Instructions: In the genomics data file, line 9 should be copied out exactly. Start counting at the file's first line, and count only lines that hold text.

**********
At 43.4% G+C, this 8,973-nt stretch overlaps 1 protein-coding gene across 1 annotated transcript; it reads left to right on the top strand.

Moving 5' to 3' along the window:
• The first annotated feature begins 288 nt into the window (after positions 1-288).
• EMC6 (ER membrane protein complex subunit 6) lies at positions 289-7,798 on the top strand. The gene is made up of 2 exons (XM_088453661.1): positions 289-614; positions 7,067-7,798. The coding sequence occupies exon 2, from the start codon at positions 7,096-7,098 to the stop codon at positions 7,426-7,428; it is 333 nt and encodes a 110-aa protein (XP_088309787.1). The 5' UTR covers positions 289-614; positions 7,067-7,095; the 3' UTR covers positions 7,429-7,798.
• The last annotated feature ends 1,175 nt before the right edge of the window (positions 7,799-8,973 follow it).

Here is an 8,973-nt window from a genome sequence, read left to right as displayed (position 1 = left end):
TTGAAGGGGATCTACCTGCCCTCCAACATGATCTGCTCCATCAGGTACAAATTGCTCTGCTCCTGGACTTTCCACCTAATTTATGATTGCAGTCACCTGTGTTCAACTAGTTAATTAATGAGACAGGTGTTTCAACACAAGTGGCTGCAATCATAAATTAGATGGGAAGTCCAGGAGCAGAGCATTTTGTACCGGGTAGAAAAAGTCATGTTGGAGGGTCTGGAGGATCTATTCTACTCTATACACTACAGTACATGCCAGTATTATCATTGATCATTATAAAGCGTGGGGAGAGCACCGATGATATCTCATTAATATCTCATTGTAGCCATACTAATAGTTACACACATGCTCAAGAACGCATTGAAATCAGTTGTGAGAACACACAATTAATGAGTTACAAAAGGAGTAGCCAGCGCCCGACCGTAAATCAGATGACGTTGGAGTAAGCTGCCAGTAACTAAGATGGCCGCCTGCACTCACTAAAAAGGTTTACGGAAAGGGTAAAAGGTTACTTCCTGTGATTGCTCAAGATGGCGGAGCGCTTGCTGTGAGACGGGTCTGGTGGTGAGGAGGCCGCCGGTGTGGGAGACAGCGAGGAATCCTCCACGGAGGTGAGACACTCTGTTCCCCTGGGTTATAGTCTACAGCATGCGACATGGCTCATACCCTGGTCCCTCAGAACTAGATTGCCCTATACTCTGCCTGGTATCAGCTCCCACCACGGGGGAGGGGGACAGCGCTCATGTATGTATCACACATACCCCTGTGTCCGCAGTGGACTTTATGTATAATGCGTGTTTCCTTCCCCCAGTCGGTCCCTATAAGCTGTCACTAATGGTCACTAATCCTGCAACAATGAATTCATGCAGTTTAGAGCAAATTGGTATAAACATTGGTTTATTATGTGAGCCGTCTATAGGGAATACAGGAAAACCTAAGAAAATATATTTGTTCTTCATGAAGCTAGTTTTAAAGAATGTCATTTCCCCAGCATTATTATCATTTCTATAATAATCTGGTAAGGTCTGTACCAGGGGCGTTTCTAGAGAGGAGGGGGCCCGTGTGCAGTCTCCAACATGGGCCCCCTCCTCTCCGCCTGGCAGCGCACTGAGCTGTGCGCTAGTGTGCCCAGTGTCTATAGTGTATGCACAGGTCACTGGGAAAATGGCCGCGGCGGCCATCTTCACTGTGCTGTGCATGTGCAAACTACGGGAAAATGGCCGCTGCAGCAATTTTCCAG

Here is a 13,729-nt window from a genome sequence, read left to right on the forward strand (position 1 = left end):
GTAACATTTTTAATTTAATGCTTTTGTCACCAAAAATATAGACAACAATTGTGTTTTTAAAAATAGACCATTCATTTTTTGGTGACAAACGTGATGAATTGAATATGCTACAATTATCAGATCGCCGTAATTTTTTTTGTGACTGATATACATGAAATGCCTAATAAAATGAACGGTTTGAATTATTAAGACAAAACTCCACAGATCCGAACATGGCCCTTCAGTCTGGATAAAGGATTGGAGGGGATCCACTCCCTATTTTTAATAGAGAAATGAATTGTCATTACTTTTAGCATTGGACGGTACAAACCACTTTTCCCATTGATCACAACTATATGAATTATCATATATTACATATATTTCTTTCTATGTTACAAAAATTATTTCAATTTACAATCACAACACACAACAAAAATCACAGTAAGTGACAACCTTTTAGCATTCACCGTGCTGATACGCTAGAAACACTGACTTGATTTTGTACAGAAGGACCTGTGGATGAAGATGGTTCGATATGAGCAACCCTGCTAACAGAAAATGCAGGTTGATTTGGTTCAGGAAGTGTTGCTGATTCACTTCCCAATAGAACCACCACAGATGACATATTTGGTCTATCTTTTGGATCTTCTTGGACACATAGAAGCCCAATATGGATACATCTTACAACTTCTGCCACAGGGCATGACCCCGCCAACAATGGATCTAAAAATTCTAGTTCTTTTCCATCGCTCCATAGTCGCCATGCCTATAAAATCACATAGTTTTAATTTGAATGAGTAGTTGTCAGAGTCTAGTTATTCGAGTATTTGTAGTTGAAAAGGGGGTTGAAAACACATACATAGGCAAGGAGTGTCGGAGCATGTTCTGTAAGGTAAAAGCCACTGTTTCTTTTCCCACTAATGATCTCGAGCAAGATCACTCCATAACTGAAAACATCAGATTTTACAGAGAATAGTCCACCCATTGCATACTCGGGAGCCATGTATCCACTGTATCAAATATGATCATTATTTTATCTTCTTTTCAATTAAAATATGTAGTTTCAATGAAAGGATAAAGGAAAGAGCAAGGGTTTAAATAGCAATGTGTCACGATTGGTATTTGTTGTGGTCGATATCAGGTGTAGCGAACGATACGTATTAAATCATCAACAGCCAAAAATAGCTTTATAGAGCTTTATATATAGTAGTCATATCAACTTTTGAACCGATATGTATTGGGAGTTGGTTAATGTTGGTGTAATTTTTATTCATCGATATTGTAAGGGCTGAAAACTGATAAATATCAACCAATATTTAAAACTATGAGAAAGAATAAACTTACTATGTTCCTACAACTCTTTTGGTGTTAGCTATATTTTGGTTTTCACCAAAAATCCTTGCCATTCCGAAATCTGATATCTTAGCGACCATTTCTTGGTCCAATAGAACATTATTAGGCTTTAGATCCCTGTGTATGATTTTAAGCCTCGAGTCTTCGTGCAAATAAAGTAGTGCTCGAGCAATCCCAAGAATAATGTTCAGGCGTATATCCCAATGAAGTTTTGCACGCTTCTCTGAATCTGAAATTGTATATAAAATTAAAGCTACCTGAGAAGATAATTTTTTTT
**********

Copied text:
GTAACATTTTTAATTTAATGCTTTTGTCACCAAAAATATAGACAACAATTGTGTTTTTAAAAATAGACCATTCATTTTTTGGTGACAAACGTGATGAATTGAATATGCTACAATTATCAGATCGCCGTAATTTTTTTTGTGACTGATATACATGAAATGCCTAATAAAATGAACGGTTTGAATTATTAAGACAAAACTCCACAGATCCGAACATGGCCCTTCAGTCTGGATAAAGGATTGGAGGGGATCCACTCCCTATTTTTAATAGAGAAATGAATTGTCATTACTTTTAGCATTGGACGGTACAAACCACTTTTCCCATTGATCACAACTATATGAATTATCATATATTACATATATTTCTTTCTATGTTACAAAAATTATTTCAATTTACAATCACAACACACAACAAAAATCACAGTAAGTGACAACCTTTTAGCATTCACCGTGCTGATACGCTAGAAACACTGACTTGATTTTGTACAGAAGGACCTGTGGATGAAGATGGTTCGATATGAGCAACCCTGCTAACAGAAAATGCAGGTTGATTTGGTTCAGGAAGTGTTGCTGATTCACTTCCCAATAGAACCACCACAGATGACATATTTGGTCTATCTTTTGGATCTTCTTGGACACATAGAAGCCCAATATGGATACATCTTACAACTTCTGCCACAGGGCATGACCCCGCCAACAATGGATCTAAAAATTCTAGTTCTTTTCCATCGCTCCATAGTCGCCATGCCTATAAAATCACATAGTTTTAATTTGAATGAGTAGTTGTCAGAGTCTAGTTATTCGAGTATTTGTAGTTGAAAAGGGGGTTGAAAACACATACATAGGCAAGGAGTGTCGGAGCATGTTCTGTAAGGTAAAAGCCACTGTTTCTTTTCCCACTAATGATCTCGAGCAAGATCACTCCATAACTGAAAACATCAGATTTTACAGAGAATAGTCCACCCATTGCATACTCGGGAGCCATGTATCCACTGTATCAAATATGATCATTATTTTATCTTCTTTTCAATTAAAATATGTAGTTTCAATGAAAGGATAAAGGAAAGAGCAAGGGTTTAAATAGCAATGTGTCACGATTGGTATTTGTTGTGGTCGATATCAGGTGTAGCGAACGATACGTATTAAATCATCAACAGCCAAAAATAGCTTTATAGAGCTTTATATATAGTAGTCATATCAACTTTTGAACCGATATGTATTGGGAGTTGGTTAATGTTGGTGTAATTTTTATTCATCGATATTGTAAGGGCTGAAAACTGATAAATATCAACCAATATTTAAAACTATGAGAAAGAATAAACTTACTATGTTCCTACAACTCTTTTGGTGTTAGCTATATTTTGGTTTTCACCAAAAATCCTTGCCATTCCGAAATCTGATATCTTAGCGACCATTTCTTGGTCCAATAGAACATTATTAGGCTTTAGATCCCTGTGTATGATTTTAAGCCTCGAGTCTTCGTGCAAATAAAGTAGTGCTCGAGCAATCCCAAGAATAATGTTCAGGCGTATATCCCAATGAAGTTTTGCACGCTTCTCTGAATCTGAAATTGTATATAAAATTAAAGCTACCTGAGAAGATAATTTTTTTT